Blues great B.B. King was laid to rest Saturday in his hometown of Indianola, Miss.
King died May 14 in Las Vegas, where he lived, at the age of 89. A private viewing and invitation-only memorial service was held there before his body was moved back to Mississippi, per the singer’s request.
The service was held at Bell Grove Missionary Baptist Church, which is just off B.B. King Road. According to The Chicago Tribune, around 500 people were in the church for the service. Among them was his longtime personal assistant Myron Johnson, who told stories of his first meetings with King—when the musician told him he could call him whatever he wanted, so long as he didn’t call him “Pops”—to his last evening with the legend.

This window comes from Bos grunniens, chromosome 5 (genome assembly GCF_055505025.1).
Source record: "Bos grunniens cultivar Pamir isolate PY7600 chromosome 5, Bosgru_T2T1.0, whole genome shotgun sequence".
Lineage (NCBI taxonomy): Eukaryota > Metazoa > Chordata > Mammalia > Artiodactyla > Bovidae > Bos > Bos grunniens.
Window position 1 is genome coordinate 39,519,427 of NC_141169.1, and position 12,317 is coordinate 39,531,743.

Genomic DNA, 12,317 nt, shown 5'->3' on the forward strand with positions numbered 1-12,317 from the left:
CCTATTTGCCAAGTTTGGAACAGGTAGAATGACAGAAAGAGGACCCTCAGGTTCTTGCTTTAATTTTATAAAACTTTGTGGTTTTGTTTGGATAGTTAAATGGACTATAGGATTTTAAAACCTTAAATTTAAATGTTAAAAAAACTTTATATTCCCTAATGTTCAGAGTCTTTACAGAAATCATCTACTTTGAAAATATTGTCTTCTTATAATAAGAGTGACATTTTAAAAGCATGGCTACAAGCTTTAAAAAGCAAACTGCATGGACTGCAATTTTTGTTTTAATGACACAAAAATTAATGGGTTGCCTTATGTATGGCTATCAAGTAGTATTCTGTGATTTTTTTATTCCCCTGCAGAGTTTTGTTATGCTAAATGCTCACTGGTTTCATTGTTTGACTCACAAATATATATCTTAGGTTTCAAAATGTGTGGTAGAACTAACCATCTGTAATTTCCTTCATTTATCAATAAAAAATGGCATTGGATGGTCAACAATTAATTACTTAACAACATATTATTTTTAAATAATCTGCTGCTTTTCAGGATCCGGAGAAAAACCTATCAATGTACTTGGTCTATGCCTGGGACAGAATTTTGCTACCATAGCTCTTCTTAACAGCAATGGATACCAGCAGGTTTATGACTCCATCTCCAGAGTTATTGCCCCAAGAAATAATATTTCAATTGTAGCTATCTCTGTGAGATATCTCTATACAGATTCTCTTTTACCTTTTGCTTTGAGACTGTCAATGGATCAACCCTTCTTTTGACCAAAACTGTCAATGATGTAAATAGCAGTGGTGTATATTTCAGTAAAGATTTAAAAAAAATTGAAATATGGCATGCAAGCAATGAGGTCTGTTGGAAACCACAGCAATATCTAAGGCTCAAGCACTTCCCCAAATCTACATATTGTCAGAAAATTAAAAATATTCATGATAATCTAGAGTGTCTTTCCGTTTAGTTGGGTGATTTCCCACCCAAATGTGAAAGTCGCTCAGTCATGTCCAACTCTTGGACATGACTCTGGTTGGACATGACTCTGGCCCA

Barack Obama’s letter, calling King an inspiration to all up-and-coming artists, was read aloud by Mississippi Congressman Bennie Thompson. “There’s going to be one killer blues session in heaven tonight,” the president wrote. Thompson also read a letter from Bill Clinton, who presented King with his Kennedy Center honor in 1995. The Congressman was followed by Governor Phil Bryant, who honored King for being an ambassador of their state.
The mayor of Indianola proclaimed May 30 an official day of remembrance and honor for the deceased.
The service concluded as King was carried out to the choir singing.
According to The New York Times, an estimated 4,000 people came to the blues pioneer’s viewing Friday evening where the artist was laid out for people to pay their respects.